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Mingo Observatory will open to the public for Perseid Meteor Viewing at 9:00 PM on the night of Wednesday, August 12, into the morning of Thursday, August 13, 2015.  Address: 1 Shelter 10 Road Finleyville, PA 15332. Located within Mingo Creek County Park, Washington County, at Henry Covered Bridge, go up Mansion Hill Rd., pass Shelter10 to the right, up the Hill to the observatory at the top of the hill. Mingo Observatory Phone: 724-348-6150 . Mingo Park Map. Latitude 40.211 degrees Longitude -80.020 degrees.   When programming your GPS, longitude and latitude are suggested rather than the address. Event is scheduled Condtions Permitting but the long range wether forecast looks Good. There is no fee for this event, but your donations are gladly accepted at the reception desk to support this and similar events. AAAP is a 501(c)(3) and contributions are tax deductible.

AAAP will also hold Perseid Meteor Viewing at Wagman Observatory in Deer Lakes Park, Allegheny County. More on Wagman Perseid Viewing: http://wp.3ap.org/2015/08/wagman-observa…meteor-viewing/

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Some Background:

Meteors are best viewed with the naked eyes and the telescopes will not be the “focus” this meteor viewing event.  As staffing and conditions permit there may be some telescope viewing and or planetarium programming, but the real show is in the sky outside of the observatory building.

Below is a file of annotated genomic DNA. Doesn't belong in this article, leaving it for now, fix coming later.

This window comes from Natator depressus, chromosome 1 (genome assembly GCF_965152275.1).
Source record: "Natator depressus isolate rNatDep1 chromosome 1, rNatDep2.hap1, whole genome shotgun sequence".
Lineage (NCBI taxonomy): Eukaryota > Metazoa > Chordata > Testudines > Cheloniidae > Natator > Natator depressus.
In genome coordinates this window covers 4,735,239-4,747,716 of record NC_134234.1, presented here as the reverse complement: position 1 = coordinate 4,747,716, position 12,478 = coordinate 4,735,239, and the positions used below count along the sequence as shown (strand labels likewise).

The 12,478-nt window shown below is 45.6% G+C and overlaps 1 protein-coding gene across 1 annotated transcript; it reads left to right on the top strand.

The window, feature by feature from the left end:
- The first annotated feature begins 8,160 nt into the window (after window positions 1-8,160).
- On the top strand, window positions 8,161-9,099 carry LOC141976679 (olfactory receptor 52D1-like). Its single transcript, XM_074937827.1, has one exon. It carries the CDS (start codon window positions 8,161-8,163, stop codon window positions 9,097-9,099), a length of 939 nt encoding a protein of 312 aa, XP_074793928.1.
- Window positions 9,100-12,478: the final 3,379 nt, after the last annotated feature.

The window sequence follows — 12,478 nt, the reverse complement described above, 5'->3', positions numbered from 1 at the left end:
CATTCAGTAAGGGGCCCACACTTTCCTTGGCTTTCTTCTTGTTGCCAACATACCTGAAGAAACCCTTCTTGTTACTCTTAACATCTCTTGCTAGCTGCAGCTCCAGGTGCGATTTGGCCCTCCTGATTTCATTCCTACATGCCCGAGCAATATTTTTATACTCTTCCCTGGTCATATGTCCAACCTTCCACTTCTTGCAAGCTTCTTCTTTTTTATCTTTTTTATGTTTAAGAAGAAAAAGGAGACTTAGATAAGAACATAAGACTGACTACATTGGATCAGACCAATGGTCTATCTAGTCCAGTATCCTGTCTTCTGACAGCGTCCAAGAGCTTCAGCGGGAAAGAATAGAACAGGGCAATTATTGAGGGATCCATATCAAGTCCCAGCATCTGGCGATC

The annual August Perseid meteor shower ranks as the favorite meteor shower of the year peaking on August 12-13, 2015, with high rates for several nights on either side of the peak. On a dark, moonless night, you can often see 50 or more meteors per hour.  The moon will be in a darker, but not darkest phase and we anticipate good viewing.  Rates are not expected to be that high because of the Moon and more so because of light pollution.

The Perseid Meteor Shower is more likely than any other to produce fireballs.  Enjoy this 3 minute instructional NASA videor about fireballs

Plan to join our Perseid Watching Party on August 12 – 13. Bring a chair and a bottle of water and snacks as you like. If the weather indicates a cool evening bring a jacket and prepare to settle back and be amazed.

In the meantime don’t wait until the peak nights of the 2015 Perseid shower to watch for meteors. Start watching now as the Delta Aquarid meteor show progresses and into Wednesday as the Perseid meteors rise to their peak. That night come to our hill and pick out a spot to see nature’s fireworks. The nights get darker until the New Moon on August 14, and then get brighter again.

The Perseids radiant and adjacent constellations. Credit: NASA

The Perseids radiant and adjacent constellations. Credit: NASA

The Perseid radiant does not rise until around 11PM, varying with your horizon, elevation and particular date. After the radiant is high enough and when your neighbors turn out their lights (usually after 11:30 PM), viewing improves.  Do not rule out early evening viewing completely.  Near radiant rise and set the stunning “earthgrazers” are most likely to occur. Earthgrazers are the low, slow, colorful meteors traveling horizontally across the evening sky. They are rare but most exciting and memorable if you should be so lucky to see one.

Give yourself at least an hour of observing time because these meteors come in spurts and are interspersed with lulls and because it will take your eyes 20 minutes to become accustomed to darkness.